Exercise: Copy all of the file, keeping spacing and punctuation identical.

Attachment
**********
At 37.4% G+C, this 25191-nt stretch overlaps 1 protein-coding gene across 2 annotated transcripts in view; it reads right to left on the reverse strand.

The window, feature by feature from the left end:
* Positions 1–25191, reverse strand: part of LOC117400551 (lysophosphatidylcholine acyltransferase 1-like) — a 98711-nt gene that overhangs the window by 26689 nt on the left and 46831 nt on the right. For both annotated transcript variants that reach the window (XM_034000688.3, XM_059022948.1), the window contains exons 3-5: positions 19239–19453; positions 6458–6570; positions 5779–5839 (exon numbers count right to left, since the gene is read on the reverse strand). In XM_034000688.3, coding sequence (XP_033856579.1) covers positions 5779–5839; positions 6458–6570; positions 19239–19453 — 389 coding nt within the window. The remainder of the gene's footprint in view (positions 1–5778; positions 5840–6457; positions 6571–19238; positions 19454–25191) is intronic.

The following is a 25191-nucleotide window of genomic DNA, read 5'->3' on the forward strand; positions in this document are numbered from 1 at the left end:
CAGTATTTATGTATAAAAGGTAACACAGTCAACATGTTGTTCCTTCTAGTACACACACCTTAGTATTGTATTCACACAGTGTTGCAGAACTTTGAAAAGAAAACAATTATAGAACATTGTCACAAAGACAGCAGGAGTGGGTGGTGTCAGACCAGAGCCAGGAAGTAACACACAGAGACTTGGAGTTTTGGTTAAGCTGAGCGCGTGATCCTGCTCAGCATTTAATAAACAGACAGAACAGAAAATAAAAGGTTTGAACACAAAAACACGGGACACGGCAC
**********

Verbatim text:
At 37.4% G+C, this 25191-nt stretch overlaps 1 protein-coding gene across 2 annotated transcripts in view; it reads right to left on the reverse strand.

The window, feature by feature from the left end:
* Positions 1–25191, reverse strand: part of LOC117400551 (lysophosphatidylcholine acyltransferase 1-like) — a 98711-nt gene that overhangs the window by 26689 nt on the left and 46831 nt on the right. For both annotated transcript variants that reach the window (XM_034000688.3, XM_059022948.1), the window contains exons 3-5: positions 19239–19453; positions 6458–6570; positions 5779–5839 (exon numbers count right to left, since the gene is read on the reverse strand). In XM_034000688.3, coding sequence (XP_033856579.1) covers positions 5779–5839; positions 6458–6570; positions 19239–19453 — 389 coding nt within the window. The remainder of the gene's footprint in view (positions 1–5778; positions 5840–6457; positions 6571–19238; positions 19454–25191) is intronic.

The following is a 25191-nucleotide window of genomic DNA, read 5'->3' on the forward strand; positions in this document are numbered from 1 at the left end:
CAGTATTTATGTATAAAAGGTAACACAGTCAACATGTTGTTCCTTCTAGTACACACACCTTAGTATTGTATTCACACAGTGTTGCAGAACTTTGAAAAGAAAACAATTATAGAACATTGTCACAAAGACAGCAGGAGTGGGTGGTGTCAGACCAGAGCCAGGAAGTAACACACAGAGACTTGGAGTTTTGGTTAAGCTGAGCGCGTGATCCTGCTCAGCATTTAATAAACAGACAGAACAGAAAATAAAAGGTTTGAACACAAAAACACGGGACACGGCAC